Fast forward to Cheers for Change held March of 2014. We invited the Day and Washington families to share their camp experiences. In a moving speech, 14-year-old Bryan Washington said, “It’s lifted the shadow that’s been on me.” After speaking this, he bowed his head, and let the tears go. Bryan gave from a place of vulnerability. Cheers for Change Master of Ceremonies Garrard McClendon repeated Bryan’s phrase four times, recognizing its significance. For a brief moment, everyone felt connected.

Before the night was over, I got to see one last great thing happen. Twelve-year-old Paul Day, a three-time camp veteran and featured speaker, perused the raffle items, his eyes settling on the Xbox One. He put his raffle tickets in, wishing hard that his name would be pulled. And it was! Congratulations, Paul!

Time to be honest: How vulnerable are you? What stops people from opening up? The fear of being judged? Do you have a story to share? Will you leave others changed because of it?

And what will their world look like when you do?

Sincerely,

KEVIN DOYLE
Founder and Executive Director
Sheilah A. Doyle Foundation
P: (708) 546-4932

E: kevin@sadfund.org

Unexpected Birthday Gift

I love watching my son play hockey. It trumps watching Patrick Kane stickhandle his way through a defense. Every game is punctuated by my son trudging out of the locker room, weighed down by bulky gear and, maybe, even a heartbreaking loss. In that moment, it hits me: I wouldn’t want to be anywhere else.

So, when I was invited to be a Big Buddy (an adult mentor) at a Comfort Zone Camp event last December 7, I hesitated. Held at a Downers Grove grade school, it marked the first time CZC ever hosted a one-day program, not an overnight camp, for grieving children. It wasn’t that I didn’t want to go. I hesitated because the words “HOCKEY GAME” were written on my calendar that same Saturday.

Still, something tugged at me. Little did I know, that pull would later have a name, a face and a story.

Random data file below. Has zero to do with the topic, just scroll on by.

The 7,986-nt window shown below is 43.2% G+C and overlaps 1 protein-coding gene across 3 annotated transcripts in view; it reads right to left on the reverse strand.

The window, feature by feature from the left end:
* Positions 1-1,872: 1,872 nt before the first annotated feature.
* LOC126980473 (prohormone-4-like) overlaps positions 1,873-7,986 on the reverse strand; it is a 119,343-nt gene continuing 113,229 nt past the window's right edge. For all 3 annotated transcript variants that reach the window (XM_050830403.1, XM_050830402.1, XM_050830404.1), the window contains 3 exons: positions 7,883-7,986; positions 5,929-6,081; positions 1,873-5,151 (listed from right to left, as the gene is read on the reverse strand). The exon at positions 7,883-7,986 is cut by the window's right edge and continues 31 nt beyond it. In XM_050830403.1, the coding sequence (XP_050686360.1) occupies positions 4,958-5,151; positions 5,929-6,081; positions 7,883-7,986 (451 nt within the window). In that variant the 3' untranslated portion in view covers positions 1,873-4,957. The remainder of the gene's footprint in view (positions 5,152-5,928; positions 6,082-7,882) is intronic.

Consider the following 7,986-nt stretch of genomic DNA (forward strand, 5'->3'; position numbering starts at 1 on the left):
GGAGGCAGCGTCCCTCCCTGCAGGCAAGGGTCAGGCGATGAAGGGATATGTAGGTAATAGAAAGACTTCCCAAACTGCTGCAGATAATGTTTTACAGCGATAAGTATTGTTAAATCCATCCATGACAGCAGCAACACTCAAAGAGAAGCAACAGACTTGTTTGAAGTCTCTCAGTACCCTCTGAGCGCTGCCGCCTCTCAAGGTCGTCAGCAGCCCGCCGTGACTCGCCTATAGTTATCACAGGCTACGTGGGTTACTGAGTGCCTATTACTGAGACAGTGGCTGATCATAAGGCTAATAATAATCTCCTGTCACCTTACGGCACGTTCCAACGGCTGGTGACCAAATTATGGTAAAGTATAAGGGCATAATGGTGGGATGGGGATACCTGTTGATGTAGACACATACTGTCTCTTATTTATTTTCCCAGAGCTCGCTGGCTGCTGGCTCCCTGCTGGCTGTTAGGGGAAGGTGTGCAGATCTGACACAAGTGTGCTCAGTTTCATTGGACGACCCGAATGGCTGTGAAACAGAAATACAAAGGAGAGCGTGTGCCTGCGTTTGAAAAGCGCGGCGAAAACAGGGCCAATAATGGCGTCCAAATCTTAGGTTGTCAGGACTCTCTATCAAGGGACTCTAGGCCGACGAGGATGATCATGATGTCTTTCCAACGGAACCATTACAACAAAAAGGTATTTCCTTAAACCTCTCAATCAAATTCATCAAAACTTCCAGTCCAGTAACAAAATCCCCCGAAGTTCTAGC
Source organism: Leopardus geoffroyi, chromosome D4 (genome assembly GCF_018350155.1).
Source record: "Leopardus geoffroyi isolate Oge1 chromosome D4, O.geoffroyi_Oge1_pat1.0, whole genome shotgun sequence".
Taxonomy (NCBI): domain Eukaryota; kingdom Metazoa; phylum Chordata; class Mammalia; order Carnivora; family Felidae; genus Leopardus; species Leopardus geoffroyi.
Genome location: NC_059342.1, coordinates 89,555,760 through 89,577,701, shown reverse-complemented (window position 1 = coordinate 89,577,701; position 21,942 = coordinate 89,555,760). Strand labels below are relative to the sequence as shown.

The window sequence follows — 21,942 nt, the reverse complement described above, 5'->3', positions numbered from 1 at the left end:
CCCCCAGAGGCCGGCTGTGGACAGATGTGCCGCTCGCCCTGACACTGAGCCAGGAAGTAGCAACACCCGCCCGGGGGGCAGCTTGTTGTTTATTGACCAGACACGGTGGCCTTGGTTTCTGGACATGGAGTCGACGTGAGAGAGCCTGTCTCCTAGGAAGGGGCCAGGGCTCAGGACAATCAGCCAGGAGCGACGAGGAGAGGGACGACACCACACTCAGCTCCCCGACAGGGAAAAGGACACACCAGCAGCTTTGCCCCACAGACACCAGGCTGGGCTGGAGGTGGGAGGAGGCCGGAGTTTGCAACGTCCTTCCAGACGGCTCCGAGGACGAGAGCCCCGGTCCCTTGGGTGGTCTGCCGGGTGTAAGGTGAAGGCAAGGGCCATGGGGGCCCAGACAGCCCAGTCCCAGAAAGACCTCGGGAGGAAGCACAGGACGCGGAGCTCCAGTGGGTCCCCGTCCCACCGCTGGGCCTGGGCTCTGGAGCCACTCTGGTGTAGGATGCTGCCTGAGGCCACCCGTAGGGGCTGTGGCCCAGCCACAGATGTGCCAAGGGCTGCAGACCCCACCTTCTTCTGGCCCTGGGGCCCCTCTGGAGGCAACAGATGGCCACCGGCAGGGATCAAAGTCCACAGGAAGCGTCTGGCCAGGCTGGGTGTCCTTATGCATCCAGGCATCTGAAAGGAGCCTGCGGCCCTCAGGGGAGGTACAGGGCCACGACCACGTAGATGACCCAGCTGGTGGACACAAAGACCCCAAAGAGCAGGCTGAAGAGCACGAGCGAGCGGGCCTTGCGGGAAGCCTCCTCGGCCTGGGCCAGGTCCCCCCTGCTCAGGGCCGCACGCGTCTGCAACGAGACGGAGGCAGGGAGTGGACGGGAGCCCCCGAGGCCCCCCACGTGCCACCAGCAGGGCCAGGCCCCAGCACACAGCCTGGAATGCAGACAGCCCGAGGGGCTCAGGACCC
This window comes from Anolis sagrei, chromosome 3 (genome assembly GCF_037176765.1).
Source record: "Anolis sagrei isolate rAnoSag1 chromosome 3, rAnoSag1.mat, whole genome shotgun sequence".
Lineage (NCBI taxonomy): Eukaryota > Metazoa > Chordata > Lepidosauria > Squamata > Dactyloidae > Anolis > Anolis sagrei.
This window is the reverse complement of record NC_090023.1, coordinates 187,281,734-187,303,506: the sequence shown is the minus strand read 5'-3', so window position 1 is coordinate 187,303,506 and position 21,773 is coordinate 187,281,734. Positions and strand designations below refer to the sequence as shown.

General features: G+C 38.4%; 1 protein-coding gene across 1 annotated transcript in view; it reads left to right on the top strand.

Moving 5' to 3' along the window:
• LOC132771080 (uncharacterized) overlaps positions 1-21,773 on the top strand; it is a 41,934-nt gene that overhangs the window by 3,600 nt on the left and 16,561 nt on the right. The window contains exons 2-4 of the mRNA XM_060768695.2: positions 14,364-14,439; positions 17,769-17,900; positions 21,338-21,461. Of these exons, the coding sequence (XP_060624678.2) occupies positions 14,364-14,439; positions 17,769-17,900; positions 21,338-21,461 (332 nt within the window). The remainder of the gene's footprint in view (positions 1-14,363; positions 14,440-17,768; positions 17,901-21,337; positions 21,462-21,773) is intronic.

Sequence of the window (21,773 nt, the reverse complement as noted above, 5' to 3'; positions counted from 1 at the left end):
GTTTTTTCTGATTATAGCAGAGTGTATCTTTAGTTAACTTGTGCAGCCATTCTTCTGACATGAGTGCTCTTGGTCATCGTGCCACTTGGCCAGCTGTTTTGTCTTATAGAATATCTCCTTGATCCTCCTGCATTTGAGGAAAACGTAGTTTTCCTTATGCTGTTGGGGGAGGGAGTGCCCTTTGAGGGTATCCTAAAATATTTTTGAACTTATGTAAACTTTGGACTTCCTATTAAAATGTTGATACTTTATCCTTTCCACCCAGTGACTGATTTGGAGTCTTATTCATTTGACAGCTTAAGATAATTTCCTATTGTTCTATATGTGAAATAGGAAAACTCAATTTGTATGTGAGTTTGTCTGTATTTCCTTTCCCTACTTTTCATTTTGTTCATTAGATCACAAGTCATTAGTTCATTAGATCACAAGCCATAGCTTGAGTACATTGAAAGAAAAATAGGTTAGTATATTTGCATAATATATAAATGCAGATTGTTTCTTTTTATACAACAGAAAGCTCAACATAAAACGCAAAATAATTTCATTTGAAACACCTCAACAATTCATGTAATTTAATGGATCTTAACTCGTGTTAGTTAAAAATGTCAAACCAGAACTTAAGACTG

Brian, 12, was my Little Buddy. He had lost his mother in May of 2013. After that, his aunt became his legal guardian. I called Brian a few days before the event. He talked a bit. Mostly, though, he listened. And because of that, I told him about my mom. I told him about the Comfort Zone camp and what it was all about.

December seventh arrived. We sat in a Healing Circle, about eight kids, their Big Buddys and a counselor, when the group leader said, “Does anyone want to share their story with the group?”

The tug that I mentioned? There it was again. Brian looked at me and nodded slowly, not blinking once. His stare bore through me and clearly said: You go first, I’ll go second. After a deep breath, I waded through a river of tears and words and memories. I had never had a Little Buddy ask this of me. Then, he spoke. He talked about his mother and her recent death. He talked about his unique family. Suddenly, he wasn’t a shy little boy anymore but, rather, a grief-stricken person, relieved at finally sharing his story.

And, then, a chance remark. Upon pickup, I happened to mention to his aunt that my birthday was Monday. Much to my surprise, she texted me on that day and asked if Brian could call and talk to me. Here’s what he said: “This past weekend helped me a lot. And I wanted to call to wish you a happy birthday.”

We talked a little more, and then I pressed END on my phone, holding it for a long time in absolute awe. I was 38 years old that day, and I had gotten one of the greatest gifts a person could give me. Brian’s call made me think about how Comfort Zone Camp makes people feel. Like they are in a safe place, like a family. A family that encourages one another to overcome adversity. A family that cares. A family that calls one another to wish them a happy birthday.

Brian’s call also made me think about the important role of men as volunteers. Honestly, we have a hard time recruiting male volunteers. As his Big Buddy, he and I had something in common right off the bat, and I believe that this helped him feel comfortable enough to nudge me forward and, most importantly, follow my example to speak in a group.

All this brings me to our upcoming Cheers for Change Fundraising Event on March 8. Members of two families who have enrolled their children in our camps will share their stories. It will be like one big healing circle for 500 people! I personally invite you to find out what it’s all about.

Feel the tug?

Sincerely,

KEVIN DOYLE
Founder and Executive Director
Sheilah A. Doyle Foundation
P: (708) 546-4932
E: kevin@sadfund.org

Change of Heart

Today, I have a story about all of us. It’s a story centered around the longing for understanding found deep within our hearts.